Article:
Now that Windows 8 is here to stay, hybrid designs and touch screens will inevitably become a common sight on laptops. The first of these are just trickling into the PC Labs, and we’re still getting used to reaching out to touch the display on an otherwise standard laptop. One of the first laptops to get us out of our comfort zone is the HP Envy TouchSmart Ultrabook 4t-1100 . It may not have a flipping, folding display like the Dell XPS 12 , but it does bring touch functionality to the ultrabook category with a 14-inch touchscreen. We’ll probably be getting used to this for some time, but it’s hard to deny that the Envy 4 TouchSmart puts us a bit more at ease with the change than we expected to be—it offers all of the touch functionality needed for the full Windows 8 experience, but none of the awkwardness of the hybrid form-factor.
The distinguishing feature of the Envy 4 TouchSmart is the 14-inch touch screen, which adds the touch functionality needed to really take advantage of Windows 8. You won’t see any flipping screens or twisting hinges on the Envy 4 TouchSmart, however, because it’s not a hybrid, just a laptop. The only issue this causes is the need for better, firmer hinges on the display and lid. Because you’ll be poking and prodding the screen of this laptop, the hinges need to be able to stand firm against backward pressure. The hinges on the Envy 4 TouchSmart are alright, but there’s still a fair amount of wobbling whenever you tap or swipe. Designs that fold flat into a tablet don’t suffer from this sort of screen wobble, because the screen is backstopped by the rest of the laptop chassis. For the best implementation of touch, you’ll want something that can be used as a fold-flat tablet, like the Dell XPS 12 or the Sony VAIO Duo 11 (D11213CX) .
The Envy 4 TouchSmart has a brushed aluminum finish, ditching the black and red colors of the HP Envy 4-1043cl for a more conservative look. It’s also a bit thicker, despite carrying the ultrabook designation—Intel allows touch-enabled ultrabooks to be up to 23 millimeters thick in order to accommodate the thicker touch panel. It’s also a bit heavy, weighing 4.77 pounds. The non-touch HP Envy 4-1043cl weighed 3.86 pounds, and the Editors’ Choice Toshiba Portege Z935-P300 barely tipped the scales at 2.36 pounds.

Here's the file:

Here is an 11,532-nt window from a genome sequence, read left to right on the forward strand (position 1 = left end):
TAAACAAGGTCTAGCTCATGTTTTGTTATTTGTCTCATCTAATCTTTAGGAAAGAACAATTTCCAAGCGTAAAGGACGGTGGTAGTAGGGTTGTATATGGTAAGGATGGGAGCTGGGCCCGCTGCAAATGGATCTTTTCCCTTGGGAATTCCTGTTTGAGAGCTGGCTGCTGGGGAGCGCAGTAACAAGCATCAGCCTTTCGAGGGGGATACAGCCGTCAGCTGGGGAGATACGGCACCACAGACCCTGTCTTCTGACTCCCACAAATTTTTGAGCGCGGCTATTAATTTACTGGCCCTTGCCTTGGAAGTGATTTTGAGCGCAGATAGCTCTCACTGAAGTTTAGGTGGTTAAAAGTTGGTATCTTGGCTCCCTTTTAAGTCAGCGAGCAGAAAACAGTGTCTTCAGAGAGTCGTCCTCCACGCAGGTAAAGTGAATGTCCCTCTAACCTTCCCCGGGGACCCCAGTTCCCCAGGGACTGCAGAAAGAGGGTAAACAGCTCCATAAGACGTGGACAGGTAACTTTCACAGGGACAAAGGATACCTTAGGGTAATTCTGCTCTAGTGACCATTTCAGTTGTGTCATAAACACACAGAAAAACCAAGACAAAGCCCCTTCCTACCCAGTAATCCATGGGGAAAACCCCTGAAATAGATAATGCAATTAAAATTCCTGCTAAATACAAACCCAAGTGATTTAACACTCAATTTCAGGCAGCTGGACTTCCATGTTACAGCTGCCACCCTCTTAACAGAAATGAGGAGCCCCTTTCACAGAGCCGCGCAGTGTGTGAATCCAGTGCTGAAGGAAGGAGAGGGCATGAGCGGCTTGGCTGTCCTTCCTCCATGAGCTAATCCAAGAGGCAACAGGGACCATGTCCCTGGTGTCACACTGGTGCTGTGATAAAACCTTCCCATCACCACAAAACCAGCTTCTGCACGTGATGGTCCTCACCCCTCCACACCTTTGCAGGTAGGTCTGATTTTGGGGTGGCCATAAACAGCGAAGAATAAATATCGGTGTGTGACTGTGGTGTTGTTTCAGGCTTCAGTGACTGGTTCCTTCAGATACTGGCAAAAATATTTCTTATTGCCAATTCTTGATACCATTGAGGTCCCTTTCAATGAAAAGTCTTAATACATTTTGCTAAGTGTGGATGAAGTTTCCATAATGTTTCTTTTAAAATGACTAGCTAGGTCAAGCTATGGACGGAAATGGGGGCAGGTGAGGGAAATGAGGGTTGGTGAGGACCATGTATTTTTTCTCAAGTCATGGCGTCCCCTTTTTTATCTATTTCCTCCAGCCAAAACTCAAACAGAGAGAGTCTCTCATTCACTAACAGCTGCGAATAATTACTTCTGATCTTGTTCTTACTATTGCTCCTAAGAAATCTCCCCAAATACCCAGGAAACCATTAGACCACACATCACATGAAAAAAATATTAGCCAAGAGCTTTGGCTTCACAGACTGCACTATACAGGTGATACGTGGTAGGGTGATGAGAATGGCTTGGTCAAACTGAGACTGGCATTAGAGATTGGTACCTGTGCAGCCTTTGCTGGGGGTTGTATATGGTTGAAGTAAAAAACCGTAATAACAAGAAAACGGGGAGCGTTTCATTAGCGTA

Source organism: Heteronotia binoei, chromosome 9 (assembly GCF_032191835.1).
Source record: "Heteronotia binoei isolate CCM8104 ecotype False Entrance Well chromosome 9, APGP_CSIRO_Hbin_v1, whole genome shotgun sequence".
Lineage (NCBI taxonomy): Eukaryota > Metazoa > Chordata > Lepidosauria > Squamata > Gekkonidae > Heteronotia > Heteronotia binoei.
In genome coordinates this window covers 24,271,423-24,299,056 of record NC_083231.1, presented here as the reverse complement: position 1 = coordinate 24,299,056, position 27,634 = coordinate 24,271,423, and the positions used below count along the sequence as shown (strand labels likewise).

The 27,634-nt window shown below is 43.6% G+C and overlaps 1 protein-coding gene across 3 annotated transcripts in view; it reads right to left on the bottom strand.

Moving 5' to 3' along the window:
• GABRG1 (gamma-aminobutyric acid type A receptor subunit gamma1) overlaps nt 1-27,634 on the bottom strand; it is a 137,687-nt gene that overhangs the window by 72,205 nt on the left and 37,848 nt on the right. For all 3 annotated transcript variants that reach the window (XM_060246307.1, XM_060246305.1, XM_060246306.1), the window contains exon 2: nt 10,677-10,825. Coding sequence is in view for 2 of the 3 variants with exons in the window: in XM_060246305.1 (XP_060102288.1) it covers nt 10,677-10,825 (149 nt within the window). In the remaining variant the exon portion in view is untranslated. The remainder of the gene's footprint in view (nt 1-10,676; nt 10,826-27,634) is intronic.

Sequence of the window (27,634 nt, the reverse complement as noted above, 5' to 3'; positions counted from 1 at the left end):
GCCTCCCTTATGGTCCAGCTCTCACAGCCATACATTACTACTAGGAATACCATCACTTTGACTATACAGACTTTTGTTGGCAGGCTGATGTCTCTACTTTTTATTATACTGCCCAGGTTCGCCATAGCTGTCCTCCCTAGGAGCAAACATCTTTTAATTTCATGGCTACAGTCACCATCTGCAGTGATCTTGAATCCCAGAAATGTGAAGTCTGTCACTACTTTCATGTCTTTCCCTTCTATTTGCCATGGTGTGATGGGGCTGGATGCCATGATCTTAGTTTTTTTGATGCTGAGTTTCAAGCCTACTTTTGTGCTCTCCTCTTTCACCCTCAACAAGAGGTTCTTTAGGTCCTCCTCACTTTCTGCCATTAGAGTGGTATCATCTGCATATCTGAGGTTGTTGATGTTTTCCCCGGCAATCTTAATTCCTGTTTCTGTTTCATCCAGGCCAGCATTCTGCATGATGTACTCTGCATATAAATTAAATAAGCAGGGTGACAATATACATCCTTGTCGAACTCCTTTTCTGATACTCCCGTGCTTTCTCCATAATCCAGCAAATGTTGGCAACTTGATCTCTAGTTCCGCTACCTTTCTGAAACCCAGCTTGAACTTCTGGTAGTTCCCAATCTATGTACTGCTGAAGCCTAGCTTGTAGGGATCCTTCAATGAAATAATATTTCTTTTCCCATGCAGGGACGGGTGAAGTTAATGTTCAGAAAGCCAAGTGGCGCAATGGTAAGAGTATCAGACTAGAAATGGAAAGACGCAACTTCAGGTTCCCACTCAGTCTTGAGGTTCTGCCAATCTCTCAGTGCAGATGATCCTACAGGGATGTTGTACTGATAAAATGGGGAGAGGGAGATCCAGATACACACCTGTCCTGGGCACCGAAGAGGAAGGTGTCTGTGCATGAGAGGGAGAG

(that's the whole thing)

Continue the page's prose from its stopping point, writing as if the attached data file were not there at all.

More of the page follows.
You still get HP’s well-made chiclet keyboard, with backlit keys and a clickpad (HP’s Imagepad) covered with a subtle radial spin finish. We didn’t have any problems with the accuracy or responsiveness of the clickpad, but the texture won’t be to everyone’s liking, especially if they are more accustomed to glass-surface alternatives. Finally, as a member of HP’s Envy line-up, the laptop is also equipped with Beats Audio, providing crisp, clear sound through two stereo speakers and an integrated subwoofer.
On the hardware front, the HP Envy 4 TouchSmart is equipped with two USB 3.0 ports, one USB 2.0 port with sleep-and-charge functionality, jacks for headphone and microphone, and a card reader (SD/MMC). HDMI output makes it easy to connect to an HDTV or monitor, but the Envy 4 is also equipped with WiDi, for wireless streaming through an adapter. A compact Ethernet port folds closed when not in use, 802.11n Wi-Fi gives you unfettered wireless access, and Bluetooth 4.0 lets you pair peripherals wirelessly. Internally, the Envy 4 TouchSmart has a 500GB hard drive, paired with a 32GB cache of flash memory for accelerated performance.